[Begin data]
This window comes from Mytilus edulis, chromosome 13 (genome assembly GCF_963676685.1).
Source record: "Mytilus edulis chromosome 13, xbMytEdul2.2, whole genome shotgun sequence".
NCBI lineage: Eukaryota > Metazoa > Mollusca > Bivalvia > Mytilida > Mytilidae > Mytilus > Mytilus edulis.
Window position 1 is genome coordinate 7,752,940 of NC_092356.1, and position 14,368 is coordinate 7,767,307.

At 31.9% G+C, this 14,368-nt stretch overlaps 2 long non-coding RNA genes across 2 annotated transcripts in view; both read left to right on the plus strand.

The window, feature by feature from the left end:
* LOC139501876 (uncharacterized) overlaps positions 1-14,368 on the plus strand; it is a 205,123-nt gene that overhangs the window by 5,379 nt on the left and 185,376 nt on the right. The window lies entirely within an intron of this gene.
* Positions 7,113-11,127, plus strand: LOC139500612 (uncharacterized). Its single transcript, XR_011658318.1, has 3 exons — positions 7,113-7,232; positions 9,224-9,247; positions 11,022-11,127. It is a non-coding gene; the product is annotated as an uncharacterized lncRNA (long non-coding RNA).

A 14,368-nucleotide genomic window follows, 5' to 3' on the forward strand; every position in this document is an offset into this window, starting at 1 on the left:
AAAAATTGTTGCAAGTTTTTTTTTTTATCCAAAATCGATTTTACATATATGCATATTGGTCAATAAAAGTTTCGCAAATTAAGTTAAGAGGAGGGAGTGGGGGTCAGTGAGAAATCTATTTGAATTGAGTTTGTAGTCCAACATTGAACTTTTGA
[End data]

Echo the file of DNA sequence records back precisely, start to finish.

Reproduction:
This window comes from Mytilus edulis, chromosome 13 (genome assembly GCF_963676685.1).
Source record: "Mytilus edulis chromosome 13, xbMytEdul2.2, whole genome shotgun sequence".
NCBI lineage: Eukaryota > Metazoa > Mollusca > Bivalvia > Mytilida > Mytilidae > Mytilus > Mytilus edulis.
Window position 1 is genome coordinate 7,752,940 of NC_092356.1, and position 14,368 is coordinate 7,767,307.

At 31.9% G+C, this 14,368-nt stretch overlaps 2 long non-coding RNA genes across 2 annotated transcripts in view; both read left to right on the plus strand.

The window, feature by feature from the left end:
* LOC139501876 (uncharacterized) overlaps positions 1-14,368 on the plus strand; it is a 205,123-nt gene that overhangs the window by 5,379 nt on the left and 185,376 nt on the right. The window lies entirely within an intron of this gene.
* Positions 7,113-11,127, plus strand: LOC139500612 (uncharacterized). Its single transcript, XR_011658318.1, has 3 exons — positions 7,113-7,232; positions 9,224-9,247; positions 11,022-11,127. It is a non-coding gene; the product is annotated as an uncharacterized lncRNA (long non-coding RNA).

A 14,368-nucleotide genomic window follows, 5' to 3' on the forward strand; every position in this document is an offset into this window, starting at 1 on the left:
AAAAATTGTTGCAAGTTTTTTTTTTTATCCAAAATCGATTTTACATATATGCATATTGGTCAATAAAAGTTTCGCAAATTAAGTTAAGAGGAGGGAGTGGGGGTCAGTGAGAAATCTATTTGAATTGAGTTTGTAGTCCAACATTGAACTTTTGA